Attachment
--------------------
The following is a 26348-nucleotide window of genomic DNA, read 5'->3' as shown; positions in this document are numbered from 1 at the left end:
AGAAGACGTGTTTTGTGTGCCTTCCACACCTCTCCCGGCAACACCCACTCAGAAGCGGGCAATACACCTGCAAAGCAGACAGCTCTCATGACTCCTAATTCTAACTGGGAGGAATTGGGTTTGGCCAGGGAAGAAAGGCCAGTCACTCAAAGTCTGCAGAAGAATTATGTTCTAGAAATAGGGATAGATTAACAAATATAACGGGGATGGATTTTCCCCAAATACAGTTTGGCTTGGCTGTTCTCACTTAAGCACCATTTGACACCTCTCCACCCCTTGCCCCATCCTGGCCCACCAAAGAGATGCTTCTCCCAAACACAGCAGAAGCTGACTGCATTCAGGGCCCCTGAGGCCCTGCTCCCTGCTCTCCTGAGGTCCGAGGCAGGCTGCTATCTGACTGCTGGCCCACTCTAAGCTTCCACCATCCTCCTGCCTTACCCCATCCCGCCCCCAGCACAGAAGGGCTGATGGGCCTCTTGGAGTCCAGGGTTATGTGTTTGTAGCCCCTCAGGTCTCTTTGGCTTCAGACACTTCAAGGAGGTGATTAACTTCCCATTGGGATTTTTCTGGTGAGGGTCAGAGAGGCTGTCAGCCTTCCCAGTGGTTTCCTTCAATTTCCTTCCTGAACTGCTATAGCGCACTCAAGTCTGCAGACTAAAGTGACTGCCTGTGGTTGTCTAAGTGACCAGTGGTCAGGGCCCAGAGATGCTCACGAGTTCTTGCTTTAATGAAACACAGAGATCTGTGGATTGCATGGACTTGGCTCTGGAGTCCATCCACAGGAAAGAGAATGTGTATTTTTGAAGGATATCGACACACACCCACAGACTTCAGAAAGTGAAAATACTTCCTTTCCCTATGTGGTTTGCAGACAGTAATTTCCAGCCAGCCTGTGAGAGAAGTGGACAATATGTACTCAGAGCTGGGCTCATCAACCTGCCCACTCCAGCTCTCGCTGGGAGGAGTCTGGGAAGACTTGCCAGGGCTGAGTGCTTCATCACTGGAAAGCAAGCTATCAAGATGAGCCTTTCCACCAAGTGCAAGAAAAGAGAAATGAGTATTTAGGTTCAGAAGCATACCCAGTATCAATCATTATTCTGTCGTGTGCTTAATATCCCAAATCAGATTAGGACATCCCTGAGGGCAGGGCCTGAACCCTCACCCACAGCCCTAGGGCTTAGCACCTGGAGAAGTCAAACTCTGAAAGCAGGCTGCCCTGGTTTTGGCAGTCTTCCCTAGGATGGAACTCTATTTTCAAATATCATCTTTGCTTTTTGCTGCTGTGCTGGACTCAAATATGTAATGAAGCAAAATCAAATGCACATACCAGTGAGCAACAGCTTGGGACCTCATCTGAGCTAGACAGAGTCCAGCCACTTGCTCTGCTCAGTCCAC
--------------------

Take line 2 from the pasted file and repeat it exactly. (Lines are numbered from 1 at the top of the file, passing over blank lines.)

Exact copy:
AGAAGACGTGTTTTGTGTGCCTTCCACACCTCTCCCGGCAACACCCACTCAGAAGCGGGCAATACACCTGCAAAGCAGACAGCTCTCATGACTCCTAATTCTAACTGGGAGGAATTGGGTTTGGCCAGGGAAGAAAGGCCAGTCACTCAAAGTCTGCAGAAGAATTATGTTCTAGAAATAGGGATAGATTAACAAATATAACGGGGATGGATTTTCCCCAAATACAGTTTGGCTTGGCTGTTCTCACTTAAGCACCATTTGACACCTCTCCACCCCTTGCCCCATCCTGGCCCACCAAAGAGATGCTTCTCCCAAACACAGCAGAAGCTGACTGCATTCAGGGCCCCTGAGGCCCTGCTCCCTGCTCTCCTGAGGTCCGAGGCAGGCTGCTATCTGACTGCTGGCCCACTCTAAGCTTCCACCATCCTCCTGCCTTACCCCATCCCGCCCCCAGCACAGAAGGGCTGATGGGCCTCTTGGAGTCCAGGGTTATGTGTTTGTAGCCCCTCAGGTCTCTTTGGCTTCAGACACTTCAAGGAGGTGATTAACTTCCCATTGGGATTTTTCTGGTGAGGGTCAGAGAGGCTGTCAGCCTTCCCAGTGGTTTCCTTCAATTTCCTTCCTGAACTGCTATAGCGCACTCAAGTCTGCAGACTAAAGTGACTGCCTGTGGTTGTCTAAGTGACCAGTGGTCAGGGCCCAGAGATGCTCACGAGTTCTTGCTTTAATGAAACACAGAGATCTGTGGATTGCATGGACTTGGCTCTGGAGTCCATCCACAGGAAAGAGAATGTGTATTTTTGAAGGATATCGACACACACCCACAGACTTCAGAAAGTGAAAATACTTCCTTTCCCTATGTGGTTTGCAGACAGTAATTTCCAGCCAGCCTGTGAGAGAAGTGGACAATATGTACTCAGAGCTGGGCTCATCAACCTGCCCACTCCAGCTCTCGCTGGGAGGAGTCTGGGAAGACTTGCCAGGGCTGAGTGCTTCATCACTGGAAAGCAAGCTATCAAGATGAGCCTTTCCACCAAGTGCAAGAAAAGAGAAATGAGTATTTAGGTTCAGAAGCATACCCAGTATCAATCATTATTCTGTCGTGTGCTTAATATCCCAAATCAGATTAGGACATCCCTGAGGGCAGGGCCTGAACCCTCACCCACAGCCCTAGGGCTTAGCACCTGGAGAAGTCAAACTCTGAAAGCAGGCTGCCCTGGTTTTGGCAGTCTTCCCTAGGATGGAACTCTATTTTCAAATATCATCTTTGCTTTTTGCTGCTGTGCTGGACTCAAATATGTAATGAAGCAAAATCAAATGCACATACCAGTGAGCAACAGCTTGGGACCTCATCTGAGCTAGACAGAGTCCAGCCACTTGCTCTGCTCAGTCCAC